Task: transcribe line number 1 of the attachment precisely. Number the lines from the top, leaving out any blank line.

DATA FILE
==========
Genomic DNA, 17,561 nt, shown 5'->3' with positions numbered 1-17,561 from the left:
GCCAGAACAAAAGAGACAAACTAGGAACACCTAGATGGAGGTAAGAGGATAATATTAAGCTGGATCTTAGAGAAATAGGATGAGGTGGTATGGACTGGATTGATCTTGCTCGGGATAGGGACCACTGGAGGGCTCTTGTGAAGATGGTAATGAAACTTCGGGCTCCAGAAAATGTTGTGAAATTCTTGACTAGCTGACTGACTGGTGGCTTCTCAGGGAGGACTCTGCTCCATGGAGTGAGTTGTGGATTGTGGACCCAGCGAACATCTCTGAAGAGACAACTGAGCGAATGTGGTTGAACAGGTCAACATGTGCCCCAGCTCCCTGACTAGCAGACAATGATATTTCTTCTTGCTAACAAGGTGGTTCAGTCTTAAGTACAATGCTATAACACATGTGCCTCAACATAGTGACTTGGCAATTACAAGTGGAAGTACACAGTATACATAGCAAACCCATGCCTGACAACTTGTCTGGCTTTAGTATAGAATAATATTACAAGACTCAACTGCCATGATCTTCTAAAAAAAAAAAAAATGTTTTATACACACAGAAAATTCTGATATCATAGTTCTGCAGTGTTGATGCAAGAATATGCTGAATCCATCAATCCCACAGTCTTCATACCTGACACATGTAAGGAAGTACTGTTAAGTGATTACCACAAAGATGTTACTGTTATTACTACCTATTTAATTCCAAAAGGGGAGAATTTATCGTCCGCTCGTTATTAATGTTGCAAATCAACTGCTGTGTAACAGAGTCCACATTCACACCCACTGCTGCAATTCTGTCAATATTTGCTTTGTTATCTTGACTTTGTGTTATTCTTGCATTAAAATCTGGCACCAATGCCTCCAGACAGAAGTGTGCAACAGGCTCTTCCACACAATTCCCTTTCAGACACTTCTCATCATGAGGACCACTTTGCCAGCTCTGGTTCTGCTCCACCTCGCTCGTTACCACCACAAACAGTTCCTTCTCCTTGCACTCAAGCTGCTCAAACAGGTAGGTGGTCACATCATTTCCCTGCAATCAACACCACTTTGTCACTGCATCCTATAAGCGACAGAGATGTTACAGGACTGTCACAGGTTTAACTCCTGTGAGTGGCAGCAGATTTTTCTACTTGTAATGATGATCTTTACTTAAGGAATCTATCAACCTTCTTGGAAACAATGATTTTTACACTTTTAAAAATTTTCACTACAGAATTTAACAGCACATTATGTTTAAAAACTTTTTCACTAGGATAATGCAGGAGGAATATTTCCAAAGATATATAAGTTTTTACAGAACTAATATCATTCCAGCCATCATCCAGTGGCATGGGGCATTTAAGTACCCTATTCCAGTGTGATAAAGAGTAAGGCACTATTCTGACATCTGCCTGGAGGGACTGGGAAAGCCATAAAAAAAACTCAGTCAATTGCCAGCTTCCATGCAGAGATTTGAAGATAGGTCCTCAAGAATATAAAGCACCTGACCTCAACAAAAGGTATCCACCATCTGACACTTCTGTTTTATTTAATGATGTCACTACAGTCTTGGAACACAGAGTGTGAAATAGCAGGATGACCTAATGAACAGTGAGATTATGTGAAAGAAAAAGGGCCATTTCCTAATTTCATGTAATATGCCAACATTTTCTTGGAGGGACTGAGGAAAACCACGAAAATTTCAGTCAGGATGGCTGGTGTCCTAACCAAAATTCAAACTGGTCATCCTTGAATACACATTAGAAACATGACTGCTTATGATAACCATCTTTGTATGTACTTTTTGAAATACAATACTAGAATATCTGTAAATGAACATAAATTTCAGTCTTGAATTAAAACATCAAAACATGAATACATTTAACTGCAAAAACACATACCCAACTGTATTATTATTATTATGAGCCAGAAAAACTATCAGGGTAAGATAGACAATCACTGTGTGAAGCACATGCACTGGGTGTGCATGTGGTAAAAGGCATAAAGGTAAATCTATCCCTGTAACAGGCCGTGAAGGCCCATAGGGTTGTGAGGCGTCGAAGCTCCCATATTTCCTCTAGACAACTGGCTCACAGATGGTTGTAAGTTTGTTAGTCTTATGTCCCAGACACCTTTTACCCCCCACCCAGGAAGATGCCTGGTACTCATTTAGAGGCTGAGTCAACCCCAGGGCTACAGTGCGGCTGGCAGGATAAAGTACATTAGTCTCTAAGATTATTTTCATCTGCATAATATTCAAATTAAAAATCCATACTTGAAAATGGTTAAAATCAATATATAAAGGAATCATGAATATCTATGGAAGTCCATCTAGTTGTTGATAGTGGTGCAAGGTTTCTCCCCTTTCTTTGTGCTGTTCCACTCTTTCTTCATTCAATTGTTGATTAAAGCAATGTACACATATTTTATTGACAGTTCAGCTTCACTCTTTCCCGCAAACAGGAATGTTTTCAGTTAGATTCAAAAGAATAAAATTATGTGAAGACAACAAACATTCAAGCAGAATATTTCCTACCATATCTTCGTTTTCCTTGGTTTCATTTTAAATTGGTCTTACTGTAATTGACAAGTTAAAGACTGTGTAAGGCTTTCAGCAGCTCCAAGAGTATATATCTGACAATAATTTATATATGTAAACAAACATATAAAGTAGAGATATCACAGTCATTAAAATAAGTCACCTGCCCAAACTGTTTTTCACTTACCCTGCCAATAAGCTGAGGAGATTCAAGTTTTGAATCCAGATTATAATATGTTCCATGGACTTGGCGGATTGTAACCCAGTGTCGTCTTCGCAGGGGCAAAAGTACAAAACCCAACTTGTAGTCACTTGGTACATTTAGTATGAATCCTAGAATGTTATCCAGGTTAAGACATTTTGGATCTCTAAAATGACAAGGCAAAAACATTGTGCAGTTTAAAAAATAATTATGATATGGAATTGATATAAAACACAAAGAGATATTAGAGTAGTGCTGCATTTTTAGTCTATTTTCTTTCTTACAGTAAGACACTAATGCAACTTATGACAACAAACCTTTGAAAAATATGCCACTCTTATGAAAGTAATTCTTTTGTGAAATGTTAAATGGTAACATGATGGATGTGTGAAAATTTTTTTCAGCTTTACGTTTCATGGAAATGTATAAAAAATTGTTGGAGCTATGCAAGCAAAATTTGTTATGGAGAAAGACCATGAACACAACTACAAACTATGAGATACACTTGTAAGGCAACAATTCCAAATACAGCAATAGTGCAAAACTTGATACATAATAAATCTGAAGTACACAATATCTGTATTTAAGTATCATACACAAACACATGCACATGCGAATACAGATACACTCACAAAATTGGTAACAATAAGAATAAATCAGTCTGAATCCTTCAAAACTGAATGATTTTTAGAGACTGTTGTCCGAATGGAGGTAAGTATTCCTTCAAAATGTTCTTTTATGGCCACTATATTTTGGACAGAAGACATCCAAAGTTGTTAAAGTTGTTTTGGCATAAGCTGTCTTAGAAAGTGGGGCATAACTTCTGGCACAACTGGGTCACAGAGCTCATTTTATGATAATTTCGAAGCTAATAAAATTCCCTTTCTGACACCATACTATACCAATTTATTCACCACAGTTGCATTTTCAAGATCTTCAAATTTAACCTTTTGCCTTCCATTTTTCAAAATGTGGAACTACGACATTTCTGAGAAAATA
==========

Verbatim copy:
Genomic DNA, 17,561 nt, shown 5'->3' with positions numbered 1-17,561 from the left: